After Hobby Lobby, Faith Groups Reject Push To Perpetuate Discrimination Against Gays On Religious Grounds

As President Barack Obama gets closer to issuing an executive order protecting the LGBT employees of federal contractors from discrimination, a growing number of progressive faith voices are working to counter conservatives who are pressuring the administration to include special exemptions for religious groups.

Conservative faith groups were quick to voice apprehension over the executive order when it was first announced in June, with several Catholic bishops expressing “great concern” over how it might affect partnerships between the government and faith-based nonprofits. Then on Tuesday, the day after the U.S. Supreme Court ruled to exempt closely-held corporations from the Affordable Care Act’s contraception mandate on religious grounds, a group of 14 prominent faith leaders sent a letter to the President arguing that faith-based nonprofits that use federal funds but who do not embrace homosexuality should be exempt from the order. The letter was somewhat unusual, because while it listed several traditionally conservative voices such as megapastor Rick Warren, it also included the signatures of faith leaders who are fairly close to the administration, such as Michael Wear, former faith outreach director of Obama’s 2012 campaign for president.

“…It still may not be possible for all sides to reach a consensus on every issue,” the letter read. “That is why we are asking that an extension of protection for one group not come at the expense of faith communities whose religious identity and beliefs motivate them to serve those in need.”


But while the letter claimed to represent religious groups who “seek to serve in accordance with their faith and values,” it has triggered outrage among progressive religious groups who feel the signers don’t adequately represent America’s broader religious landscape. Faithful America, a progressive Christian organization, launched an online petition today decrying the letter and asking supporters to sign their name to a statement that read, “There’s nothing Christian about firing someone just because they’re gay or lesbian. Taxpayer dollars shouldn’t fund discrimination.” The petition, which posted late Thursday morning, has already garnered over 11,000 signatures.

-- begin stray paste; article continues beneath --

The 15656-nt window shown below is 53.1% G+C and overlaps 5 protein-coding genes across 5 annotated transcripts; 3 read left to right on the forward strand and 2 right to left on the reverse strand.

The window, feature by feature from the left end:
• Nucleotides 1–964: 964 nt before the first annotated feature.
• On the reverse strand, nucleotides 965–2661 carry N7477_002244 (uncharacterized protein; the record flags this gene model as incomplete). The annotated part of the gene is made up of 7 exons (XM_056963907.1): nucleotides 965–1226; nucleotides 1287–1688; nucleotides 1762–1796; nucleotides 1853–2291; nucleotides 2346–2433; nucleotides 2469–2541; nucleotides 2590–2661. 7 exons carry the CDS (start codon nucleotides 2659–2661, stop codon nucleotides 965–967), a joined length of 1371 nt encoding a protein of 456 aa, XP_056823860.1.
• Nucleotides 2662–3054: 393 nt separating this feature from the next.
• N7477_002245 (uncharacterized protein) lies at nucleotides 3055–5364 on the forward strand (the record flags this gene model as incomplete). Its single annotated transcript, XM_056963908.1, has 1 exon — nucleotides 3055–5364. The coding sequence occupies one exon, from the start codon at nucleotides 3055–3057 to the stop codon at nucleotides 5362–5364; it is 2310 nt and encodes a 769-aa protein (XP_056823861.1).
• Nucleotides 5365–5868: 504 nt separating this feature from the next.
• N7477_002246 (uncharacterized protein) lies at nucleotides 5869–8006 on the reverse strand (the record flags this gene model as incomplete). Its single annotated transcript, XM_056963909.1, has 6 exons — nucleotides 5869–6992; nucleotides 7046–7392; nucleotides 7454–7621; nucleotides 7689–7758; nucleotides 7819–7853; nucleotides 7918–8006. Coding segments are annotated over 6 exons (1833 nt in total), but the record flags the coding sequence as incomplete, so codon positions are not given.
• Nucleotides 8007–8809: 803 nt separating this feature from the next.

In addition, Serene Jones, president of Union Theological Seminary in New York City, published an Op-Ed over at this afternoon saying that she was “devastated” by the letter, and argued that the proposed exemption should be left out of the executive order.

“I was saddened, I was embarrassed, I was appalled, [by the letter]” Jones wrote. “The faith that fought for justice for so many is now being used to justify injustice. The faith community that taught me to never throw stones was asking that Christians have a special permission to throw stones if they wanted. It’s simply theologically indefensible … I do not support a religious exemption that permits Christians to behave worse than their fellow citizens, and the president should not include it.”

Sources close to several progressive faith groups have also informed ThinkProgress that a coalition of denominations, faith-based advocacy organizations, and seminaries are crafting their own letter to President Obama asking him not to include the exemption. In fact, several other faith-based groups have publicly opposed the idea of a religious exemption ever since the Obama administration first announced their intention to issue the executive order a few weeks ago. As Sarah Posner points out over at Religion Dispatches, pro-LGBT faith groups such as Equally Blessed, a Catholic organization, have been vocal opponents of any stipulation that would allow for the discrimination of LGBT people, a sentiment echoed by Rev. Welton Gaddy, head of the Interfaith Alliance, who voiced his organization’s opposition to the exemption by saying, “The tenet that religion should never be legitimated as a license to discriminate remains our core belief.”

The Very Rev. Gary Hall, dean of Washington National Cathedral in Washington, D.C., also opposed the idea of an exemption on religious grounds.


“I also take issue with calls from some faith leaders for the inclusion of a religious exemption in the executive order or in federal legislation,” he said. “They falsely claim that federal workplace non-discrimination legislation would threaten religious freedom. As a Christian, it is deplorable to me to suggest that someone should have the right to discriminate against you for simply who you are or whom you love.”